Conservation Board owns up for disease

2015-10-29 11:41
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Pietermaritzburg - The KwaZulu-Natal Conservation Board has accepted liability for damages caused by the spread of Corridor Disease from buffalo in the Opathe Game Reserve to a neighbouring cattle farm.

Judge Sharmaine Balton on Wednesday granted an order by consent in the Pietermaritzburg High Court, in terms of which the board has been ordered to pay 100% of proven damages to Stephanus and Tina-Marie Volschenk of Sweet Home Farm in the Melmoth area.

The board, which is responsible for the management of nature conservation in KZN, was also ordered to pay the legal costs of the dispute, which dates back to 2007, and fees and expenses incurred by various experts.

The Volschenks’ original claim against the board was for R1 064 908.40 but the damages that will ultimately be paid will be determined in future proceedings.

According to the court papers, the Volschenks’ cattle farm shares a common boundary with Opathe game reserve. They allege that between April 2003 and June 2006 — the exact dates being unknown — buffalo obtained from Ithala game reserve were introduced into Opathe.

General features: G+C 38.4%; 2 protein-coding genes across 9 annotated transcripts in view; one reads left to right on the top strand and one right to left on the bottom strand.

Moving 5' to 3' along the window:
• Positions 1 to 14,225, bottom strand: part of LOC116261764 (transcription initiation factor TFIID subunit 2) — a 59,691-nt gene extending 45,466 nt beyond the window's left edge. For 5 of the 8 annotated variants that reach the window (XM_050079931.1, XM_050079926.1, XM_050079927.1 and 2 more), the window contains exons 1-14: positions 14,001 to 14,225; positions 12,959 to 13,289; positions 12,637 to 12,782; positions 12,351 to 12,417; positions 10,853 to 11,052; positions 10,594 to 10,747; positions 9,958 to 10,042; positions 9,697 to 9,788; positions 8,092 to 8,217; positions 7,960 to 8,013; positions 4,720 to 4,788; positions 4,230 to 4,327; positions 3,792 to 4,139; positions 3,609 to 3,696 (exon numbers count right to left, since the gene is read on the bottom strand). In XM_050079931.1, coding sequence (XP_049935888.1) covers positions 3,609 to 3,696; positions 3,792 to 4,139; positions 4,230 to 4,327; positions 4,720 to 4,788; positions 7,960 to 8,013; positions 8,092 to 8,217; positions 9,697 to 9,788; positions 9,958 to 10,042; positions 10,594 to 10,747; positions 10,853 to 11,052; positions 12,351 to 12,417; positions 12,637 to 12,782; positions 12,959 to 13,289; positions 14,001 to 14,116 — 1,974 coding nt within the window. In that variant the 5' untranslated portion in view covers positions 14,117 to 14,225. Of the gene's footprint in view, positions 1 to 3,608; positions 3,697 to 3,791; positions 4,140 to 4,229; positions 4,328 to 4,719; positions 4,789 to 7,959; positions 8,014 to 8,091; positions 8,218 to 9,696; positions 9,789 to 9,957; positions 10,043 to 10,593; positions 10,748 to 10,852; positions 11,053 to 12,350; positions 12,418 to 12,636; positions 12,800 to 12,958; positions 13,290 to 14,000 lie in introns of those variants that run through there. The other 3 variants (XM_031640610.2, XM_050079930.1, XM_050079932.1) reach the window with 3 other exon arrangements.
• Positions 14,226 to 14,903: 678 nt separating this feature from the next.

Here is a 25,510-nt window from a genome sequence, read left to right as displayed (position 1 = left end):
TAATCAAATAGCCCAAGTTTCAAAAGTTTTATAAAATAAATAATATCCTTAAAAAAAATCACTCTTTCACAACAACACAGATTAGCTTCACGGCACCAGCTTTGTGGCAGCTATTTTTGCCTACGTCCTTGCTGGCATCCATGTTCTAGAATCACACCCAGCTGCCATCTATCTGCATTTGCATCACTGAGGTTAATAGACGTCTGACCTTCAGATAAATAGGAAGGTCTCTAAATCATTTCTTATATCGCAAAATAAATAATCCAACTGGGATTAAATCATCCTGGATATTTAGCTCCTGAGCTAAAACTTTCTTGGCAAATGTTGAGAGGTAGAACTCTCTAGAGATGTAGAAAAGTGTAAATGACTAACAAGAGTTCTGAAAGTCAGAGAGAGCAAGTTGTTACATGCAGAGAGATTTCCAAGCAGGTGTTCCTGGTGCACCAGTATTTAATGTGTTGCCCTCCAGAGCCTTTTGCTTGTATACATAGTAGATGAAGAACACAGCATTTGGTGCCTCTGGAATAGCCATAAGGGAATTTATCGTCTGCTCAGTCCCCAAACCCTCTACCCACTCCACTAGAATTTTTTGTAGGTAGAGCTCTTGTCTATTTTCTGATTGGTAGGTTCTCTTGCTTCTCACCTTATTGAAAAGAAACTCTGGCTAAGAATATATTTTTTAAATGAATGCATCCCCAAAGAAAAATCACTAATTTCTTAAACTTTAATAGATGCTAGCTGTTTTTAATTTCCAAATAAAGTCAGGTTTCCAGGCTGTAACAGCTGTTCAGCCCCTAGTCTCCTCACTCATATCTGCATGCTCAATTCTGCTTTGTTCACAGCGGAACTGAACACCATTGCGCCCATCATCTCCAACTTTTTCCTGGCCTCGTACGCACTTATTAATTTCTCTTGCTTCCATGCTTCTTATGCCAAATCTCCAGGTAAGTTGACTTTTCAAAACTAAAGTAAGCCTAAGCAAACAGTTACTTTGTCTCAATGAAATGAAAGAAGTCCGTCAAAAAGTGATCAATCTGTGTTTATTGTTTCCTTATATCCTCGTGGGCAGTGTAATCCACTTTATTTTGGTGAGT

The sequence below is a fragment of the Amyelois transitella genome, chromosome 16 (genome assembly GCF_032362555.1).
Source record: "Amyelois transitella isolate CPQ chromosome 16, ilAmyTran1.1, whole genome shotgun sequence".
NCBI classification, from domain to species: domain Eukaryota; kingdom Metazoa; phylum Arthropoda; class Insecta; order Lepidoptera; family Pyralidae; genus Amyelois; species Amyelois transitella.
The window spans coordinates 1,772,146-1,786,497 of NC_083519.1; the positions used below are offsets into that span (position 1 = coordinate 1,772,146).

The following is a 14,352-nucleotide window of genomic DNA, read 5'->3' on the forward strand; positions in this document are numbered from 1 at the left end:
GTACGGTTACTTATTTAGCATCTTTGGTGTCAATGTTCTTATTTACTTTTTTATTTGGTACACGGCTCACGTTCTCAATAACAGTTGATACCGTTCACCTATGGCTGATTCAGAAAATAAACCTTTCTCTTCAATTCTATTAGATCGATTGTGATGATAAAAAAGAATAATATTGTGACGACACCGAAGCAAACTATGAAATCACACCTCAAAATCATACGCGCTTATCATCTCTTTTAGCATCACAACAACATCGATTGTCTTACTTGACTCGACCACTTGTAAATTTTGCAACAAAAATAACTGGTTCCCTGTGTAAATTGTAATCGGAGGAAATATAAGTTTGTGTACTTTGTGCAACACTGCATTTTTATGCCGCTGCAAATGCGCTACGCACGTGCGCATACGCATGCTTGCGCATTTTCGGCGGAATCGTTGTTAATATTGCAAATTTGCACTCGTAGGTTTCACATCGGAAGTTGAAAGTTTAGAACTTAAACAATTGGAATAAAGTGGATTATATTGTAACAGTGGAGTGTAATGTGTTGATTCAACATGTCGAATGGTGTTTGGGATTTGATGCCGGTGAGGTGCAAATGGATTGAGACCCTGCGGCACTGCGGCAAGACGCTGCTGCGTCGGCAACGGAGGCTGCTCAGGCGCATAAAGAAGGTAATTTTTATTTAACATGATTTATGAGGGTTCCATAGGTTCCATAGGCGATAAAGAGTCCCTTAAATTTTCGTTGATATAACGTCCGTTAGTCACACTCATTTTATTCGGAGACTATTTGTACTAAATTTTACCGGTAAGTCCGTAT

The buffalo were infected with Corridor Disease, which spread onto Sweet Home Farm where it infected the Volschenks’ cattle.

As a result 30 cattle died, a further 15 had to be slaughtered and the farm was placed under quarantine by order of the state veterinarian.

The Volschenks said they were prevented from moving any cattle through their property while it remained under quarantine, and the camp where the infestation started could not be used for 18 months.

The farmer also had to perform specified dipping and other control measures to eradicate the disease, incurred veterinary costs and also had to pay to transport the infected cattle carcasses.

Some of the remaining cattle were sold due to a shortage in grazing, and the farm incurred additional feeding and labour costs.

The board had initially opposed the law suit, despite admitting that 28 head of buffalo were introduced into Opathe game reserve in 2004.

It had maintained that if it was proved that the disease had spread from the buffalo to the cattle, then the Volschenks should be held partly responsible for failing to test for and take immediate action it once it was identified.

The court order, however, makes it clear that the board has now accepted full liability for the damages caused by the spread of the disease.

Read more on:    pietermaritzburg  |  animals

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